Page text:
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Thoughts on Fatherhood in the 21st Century

Thoughts on Fatherhood in the 21st Century

Cross-posted courtesy Huffington Post and the White House.

Growing up, if I wanted to play catch, I often had to play it alone. Sometimes I'd even aim at a tree for lack of a person with a glove at the other end of the yard. I admit, the tree wasn't a very good replacement. But when you're a kid -- and you don't have a dad to play catch with -- you'll toss a ball at anything. Even if that thing is a 40-foot-tall oak and unlikely to toss the ball back.

In this respect, I'm probably not unique. Far too many children grow up without a dad in their lives, like I did. And for many, the effects cut deeper and last longer than being forced to have a one-way game of catch.

Photo of Secretary Foxx in his office

I'm a father now. My daughter was born 10 years ago, and my son soon after. And one of my greatest challenges, having never grown up with a father myself, is figuring out what a dad is supposed to do. I got the memo about taking out the garbage. And I change more light bulbs than Thomas Edison. But when it comes to preparing your kids for the slings and arrows of life, that's something I've only learned about fairly recently.

And here's the key: I only learned about it because I was able to make the time.

My record isn't perfect, but I'm often lucky enough to be home and to tell stories to my kids at bedtime. (I read them Harry Potter until my daughter decided I wasn't reading fast enough and finished the book herself.) Only recently, however, have I begun to tell them about my life: About the time I was seven, tried to push a huge lawnmower up a hill and failed spectacularly; or about the time I won a debate championship, after a blistering loss in the first round.

I was surprised that these stories excited my kids. (They seem sort of boring to me.) But I realized that these were also stories that allowed my kids to see me as something other than the guy who tucks them into bed and tells them what to do. They're stories that let them know I'm also the guy who's endured bumps and bruises and failures and successes.

Part of being a father, I've figured out, is letting your kids know that you're just like them -- that you're human -- and that your experience can help them navigate their own lives.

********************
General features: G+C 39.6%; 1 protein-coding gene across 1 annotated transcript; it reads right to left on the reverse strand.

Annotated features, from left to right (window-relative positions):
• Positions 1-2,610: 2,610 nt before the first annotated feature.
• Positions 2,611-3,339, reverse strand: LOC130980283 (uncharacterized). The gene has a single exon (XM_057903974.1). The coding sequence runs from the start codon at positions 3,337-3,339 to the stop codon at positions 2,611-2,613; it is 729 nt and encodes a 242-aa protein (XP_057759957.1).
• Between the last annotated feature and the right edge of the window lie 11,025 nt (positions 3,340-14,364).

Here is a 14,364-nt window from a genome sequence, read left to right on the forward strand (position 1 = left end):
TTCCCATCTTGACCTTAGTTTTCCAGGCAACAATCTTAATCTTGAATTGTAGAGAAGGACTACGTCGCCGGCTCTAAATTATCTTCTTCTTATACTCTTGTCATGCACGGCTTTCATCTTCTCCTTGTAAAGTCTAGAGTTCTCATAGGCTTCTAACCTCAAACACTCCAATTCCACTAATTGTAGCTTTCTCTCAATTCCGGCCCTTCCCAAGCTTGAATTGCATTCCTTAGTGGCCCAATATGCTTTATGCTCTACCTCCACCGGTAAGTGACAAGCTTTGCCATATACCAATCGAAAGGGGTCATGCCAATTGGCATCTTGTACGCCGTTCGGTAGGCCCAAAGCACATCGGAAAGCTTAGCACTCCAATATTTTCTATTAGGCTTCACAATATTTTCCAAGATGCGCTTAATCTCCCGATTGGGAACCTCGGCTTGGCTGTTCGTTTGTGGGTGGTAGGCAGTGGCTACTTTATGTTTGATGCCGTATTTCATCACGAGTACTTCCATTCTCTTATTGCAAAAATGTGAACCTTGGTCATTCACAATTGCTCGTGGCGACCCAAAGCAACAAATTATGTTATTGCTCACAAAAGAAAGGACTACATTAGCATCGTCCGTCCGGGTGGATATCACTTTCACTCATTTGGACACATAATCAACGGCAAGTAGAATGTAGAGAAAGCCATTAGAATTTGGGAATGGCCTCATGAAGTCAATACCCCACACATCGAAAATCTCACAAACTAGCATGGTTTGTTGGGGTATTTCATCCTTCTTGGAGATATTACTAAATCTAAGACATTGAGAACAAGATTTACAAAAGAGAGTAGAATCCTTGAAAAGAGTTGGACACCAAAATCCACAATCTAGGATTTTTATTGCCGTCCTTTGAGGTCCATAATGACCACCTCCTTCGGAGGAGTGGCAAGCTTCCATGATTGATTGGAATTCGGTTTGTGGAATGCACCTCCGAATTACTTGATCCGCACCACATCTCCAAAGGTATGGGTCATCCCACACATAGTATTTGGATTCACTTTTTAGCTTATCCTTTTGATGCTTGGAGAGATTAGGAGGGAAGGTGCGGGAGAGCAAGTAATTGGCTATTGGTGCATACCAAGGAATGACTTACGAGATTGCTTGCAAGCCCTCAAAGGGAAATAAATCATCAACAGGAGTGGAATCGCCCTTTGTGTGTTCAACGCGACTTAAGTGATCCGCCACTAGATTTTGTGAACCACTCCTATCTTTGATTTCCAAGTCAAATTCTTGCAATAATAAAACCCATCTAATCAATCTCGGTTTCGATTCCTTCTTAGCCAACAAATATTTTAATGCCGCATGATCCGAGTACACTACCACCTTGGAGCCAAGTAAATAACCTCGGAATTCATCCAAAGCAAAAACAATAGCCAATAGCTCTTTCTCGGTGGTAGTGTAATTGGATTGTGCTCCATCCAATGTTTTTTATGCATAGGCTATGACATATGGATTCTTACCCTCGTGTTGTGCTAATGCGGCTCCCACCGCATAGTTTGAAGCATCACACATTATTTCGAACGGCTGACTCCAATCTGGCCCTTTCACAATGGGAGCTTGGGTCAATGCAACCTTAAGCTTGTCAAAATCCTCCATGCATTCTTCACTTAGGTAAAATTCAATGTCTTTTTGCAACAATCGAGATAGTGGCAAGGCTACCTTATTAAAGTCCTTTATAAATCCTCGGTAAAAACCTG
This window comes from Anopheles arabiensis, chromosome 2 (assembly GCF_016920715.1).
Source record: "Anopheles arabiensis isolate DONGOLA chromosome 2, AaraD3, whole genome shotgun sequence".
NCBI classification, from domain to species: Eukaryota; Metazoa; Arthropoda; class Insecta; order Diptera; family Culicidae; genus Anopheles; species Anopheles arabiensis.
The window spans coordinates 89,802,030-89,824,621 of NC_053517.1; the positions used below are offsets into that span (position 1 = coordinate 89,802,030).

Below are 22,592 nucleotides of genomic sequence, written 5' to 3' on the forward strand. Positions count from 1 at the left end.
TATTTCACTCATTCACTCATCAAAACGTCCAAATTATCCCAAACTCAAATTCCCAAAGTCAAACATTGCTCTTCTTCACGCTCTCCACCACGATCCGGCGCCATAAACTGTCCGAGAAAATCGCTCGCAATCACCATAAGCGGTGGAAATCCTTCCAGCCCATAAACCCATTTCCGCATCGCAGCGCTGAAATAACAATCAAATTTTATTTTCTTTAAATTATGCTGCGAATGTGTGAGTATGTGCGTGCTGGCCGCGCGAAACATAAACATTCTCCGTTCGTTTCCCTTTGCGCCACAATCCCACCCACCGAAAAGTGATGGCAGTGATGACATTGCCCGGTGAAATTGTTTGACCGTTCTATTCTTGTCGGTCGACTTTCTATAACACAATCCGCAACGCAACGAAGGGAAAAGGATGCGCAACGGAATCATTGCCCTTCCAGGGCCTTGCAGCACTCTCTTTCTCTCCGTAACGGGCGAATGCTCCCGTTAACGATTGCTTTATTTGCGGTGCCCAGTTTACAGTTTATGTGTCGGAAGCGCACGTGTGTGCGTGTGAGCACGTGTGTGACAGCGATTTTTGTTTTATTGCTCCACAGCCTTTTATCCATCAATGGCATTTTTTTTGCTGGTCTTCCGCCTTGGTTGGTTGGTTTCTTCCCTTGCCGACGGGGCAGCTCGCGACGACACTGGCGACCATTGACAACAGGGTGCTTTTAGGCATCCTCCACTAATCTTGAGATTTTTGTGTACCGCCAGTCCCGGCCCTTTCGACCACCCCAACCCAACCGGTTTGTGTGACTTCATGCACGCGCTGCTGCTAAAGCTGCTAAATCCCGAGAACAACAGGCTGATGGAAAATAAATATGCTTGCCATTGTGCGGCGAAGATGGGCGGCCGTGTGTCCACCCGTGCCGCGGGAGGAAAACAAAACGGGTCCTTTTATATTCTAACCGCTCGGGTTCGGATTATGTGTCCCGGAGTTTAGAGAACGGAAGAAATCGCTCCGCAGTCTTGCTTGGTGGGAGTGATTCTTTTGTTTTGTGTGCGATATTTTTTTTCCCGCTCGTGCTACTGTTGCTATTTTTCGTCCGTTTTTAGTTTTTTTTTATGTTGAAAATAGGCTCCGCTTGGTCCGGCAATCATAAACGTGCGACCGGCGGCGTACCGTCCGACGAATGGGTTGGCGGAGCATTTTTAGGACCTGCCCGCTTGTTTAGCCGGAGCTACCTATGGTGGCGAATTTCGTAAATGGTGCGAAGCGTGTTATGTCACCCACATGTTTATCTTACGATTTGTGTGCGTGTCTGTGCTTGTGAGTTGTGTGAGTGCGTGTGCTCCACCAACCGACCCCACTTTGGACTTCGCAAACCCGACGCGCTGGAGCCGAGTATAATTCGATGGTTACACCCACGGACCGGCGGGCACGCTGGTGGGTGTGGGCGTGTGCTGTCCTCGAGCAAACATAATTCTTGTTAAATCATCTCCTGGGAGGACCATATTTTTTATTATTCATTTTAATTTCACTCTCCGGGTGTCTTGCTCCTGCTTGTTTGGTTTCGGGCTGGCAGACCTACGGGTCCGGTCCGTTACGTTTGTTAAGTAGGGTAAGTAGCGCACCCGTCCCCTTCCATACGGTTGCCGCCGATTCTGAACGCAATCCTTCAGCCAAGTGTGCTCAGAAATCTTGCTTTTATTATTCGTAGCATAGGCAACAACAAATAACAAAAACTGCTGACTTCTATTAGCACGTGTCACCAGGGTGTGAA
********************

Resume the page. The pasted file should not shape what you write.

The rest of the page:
This wouldn't have happened had I not put in the time at home, obviously. After all, being a working father includes working at being a father. It's the best kind of work, but it takes man-hours nonetheless.

That's why I'm glad the President has begun a national discussion about how we can help working fathers balance the twin responsibilities of breadwinning and childcare. On Monday, I participated in a summit at the White House. It brought together leaders from the public sector and the private, as well as dads and advocates -- or, "dadvocates" -- to discuss a range of topics: everything from paternity leave to the growing number of mothers who serve as primary breadwinners. And we spoke about how policies -- both in government and at individual companies -- have to change to accommodate our changing society.

I left feeling optimistic.

A lot of ink has been spilled in recent years about fatherhood - and about how it's becoming a lost art among 21st-century pressures and distractions. (Dad never takes his eyes off his phone, and his kids never take their eyes off theirs. It's a cliché by now.) But that doesn't mean it has to be true.

Every father -- whether he grew up with one at home, or not -- can learn to be a good dad. And the good news is, most of them want to. They just need the time.

As a country, we should work together to give it to them.

This post is part of a series produced by The White House in conjunction with its Working Families Summit, the goal of which is to help "create 21st-century workplaces that work for all Americans." Monday's White House summit on fatherhood was part of a series of events across the country leading up to the main event on June 23, 2014, in Washington, D.C. Read here to learn more about the effort.

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Comments

Nice blog.

Reading to your kids is one of the best things you can do for them. Even if they're too young to understand the words, the sound of those words will leave a lasting memory in their minds. When they grow up, reading and writing will be a comfortable, familiar thing. Had my father not read to us in bed I wouldn't be a writer, today. I continued the reading tradition with my own kids. My daughter is now a better (and faster!) writer (in television news) than I am. My son is incredibly articulate on his feet -- as a Chapel Hill law school grad and a personal manager in L.A. So, thanks for confirming something I've always believed, Secretary Foxx. Just be careful how much you let your hair down with those kids. That's a mistake I may have made since my own father was the "strong, silent type." Deep down, at least sometimes, I think they all want parents like Ward and June Cleaver! Happy Father's Day!

Thanks Mr. Secretary. Great story.

Thank you, Secretary Foxx, for sharing your experience and thoughts. It sounds like even though you grew up without a dad, you know and/or are figuring out what is important in this life.

fatherhood is a great phase of life.yes it's true sometime we have to manage things but in the end we spend quality time with children,with family with our friends.

Great posting! Thanks for bringing up the plight of kids growing up without Dads. I, like you, represent that group and are good examples of how extra effort certainly pays off.

GREAT STORY. I CAN RELATE TO BOTH SIDES OF YOUR STORY AS A FATHERLESS CHILD AND A DIVORCED FATHER. THANKS FOR SHARING.